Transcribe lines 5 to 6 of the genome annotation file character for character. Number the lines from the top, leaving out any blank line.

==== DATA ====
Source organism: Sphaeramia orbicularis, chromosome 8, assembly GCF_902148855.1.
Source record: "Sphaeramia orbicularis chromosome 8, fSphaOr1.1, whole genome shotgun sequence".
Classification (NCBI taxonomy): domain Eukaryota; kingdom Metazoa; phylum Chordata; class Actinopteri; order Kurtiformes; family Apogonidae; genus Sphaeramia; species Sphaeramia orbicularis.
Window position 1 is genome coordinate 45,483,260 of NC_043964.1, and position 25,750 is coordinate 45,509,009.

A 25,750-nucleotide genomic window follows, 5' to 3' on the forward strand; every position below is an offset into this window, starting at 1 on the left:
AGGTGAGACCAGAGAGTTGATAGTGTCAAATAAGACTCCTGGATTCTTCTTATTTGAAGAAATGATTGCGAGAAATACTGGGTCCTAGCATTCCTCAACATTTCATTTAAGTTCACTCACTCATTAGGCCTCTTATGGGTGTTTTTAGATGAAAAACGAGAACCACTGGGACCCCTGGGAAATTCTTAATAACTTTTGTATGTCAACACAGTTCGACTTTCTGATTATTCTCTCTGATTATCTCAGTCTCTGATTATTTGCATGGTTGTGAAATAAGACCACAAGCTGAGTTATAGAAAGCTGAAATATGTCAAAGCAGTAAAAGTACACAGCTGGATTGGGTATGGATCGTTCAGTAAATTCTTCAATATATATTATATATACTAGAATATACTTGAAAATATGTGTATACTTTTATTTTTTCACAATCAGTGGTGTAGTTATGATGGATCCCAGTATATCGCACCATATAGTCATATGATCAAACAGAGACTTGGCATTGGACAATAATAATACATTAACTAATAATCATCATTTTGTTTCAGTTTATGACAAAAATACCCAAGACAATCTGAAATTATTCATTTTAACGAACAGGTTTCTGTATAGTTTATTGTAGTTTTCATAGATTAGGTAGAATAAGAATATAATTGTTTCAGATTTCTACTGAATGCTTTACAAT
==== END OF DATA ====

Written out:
A 25,750-nucleotide genomic window follows, 5' to 3' on the forward strand; every position below is an offset into this window, starting at 1 on the left:
AGGTGAGACCAGAGAGTTGATAGTGTCAAATAAGACTCCTGGATTCTTCTTATTTGAAGAAATGATTGCGAGAAATACTGGGTCCTAGCATTCCTCAACATTTCATTTAAGTTCACTCACTCATTAGGCCTCTTATGGGTGTTTTTAGATGAAAAACGAGAACCACTGGGACCCCTGGGAAATTCTTAATAACTTTTGTATGTCAACACAGTTCGACTTTCTGATTATTCTCTCTGATTATCTCAGTCTCTGATTATTTGCATGGTTGTGAAATAAGACCACAAGCTGAGTTATAGAAAGCTGAAATATGTCAAAGCAGTAAAAGTACACAGCTGGATTGGGTATGGATCGTTCAGTAAATTCTTCAATATATATTATATATACTAGAATATACTTGAAAATATGTGTATACTTTTATTTTTTCACAATCAGTGGTGTAGTTATGATGGATCCCAGTATATCGCACCATATAGTCATATGATCAAACAGAGACTTGGCATTGGACAATAATAATACATTAACTAATAATCATCATTTTGTTTCAGTTTATGACAAAAATACCCAAGACAATCTGAAATTATTCATTTTAACGAACAGGTTTCTGTATAGTTTATTGTAGTTTTCATAGATTAGGTAGAATAAGAATATAATTGTTTCAGATTTCTACTGAATGCTTTACAAT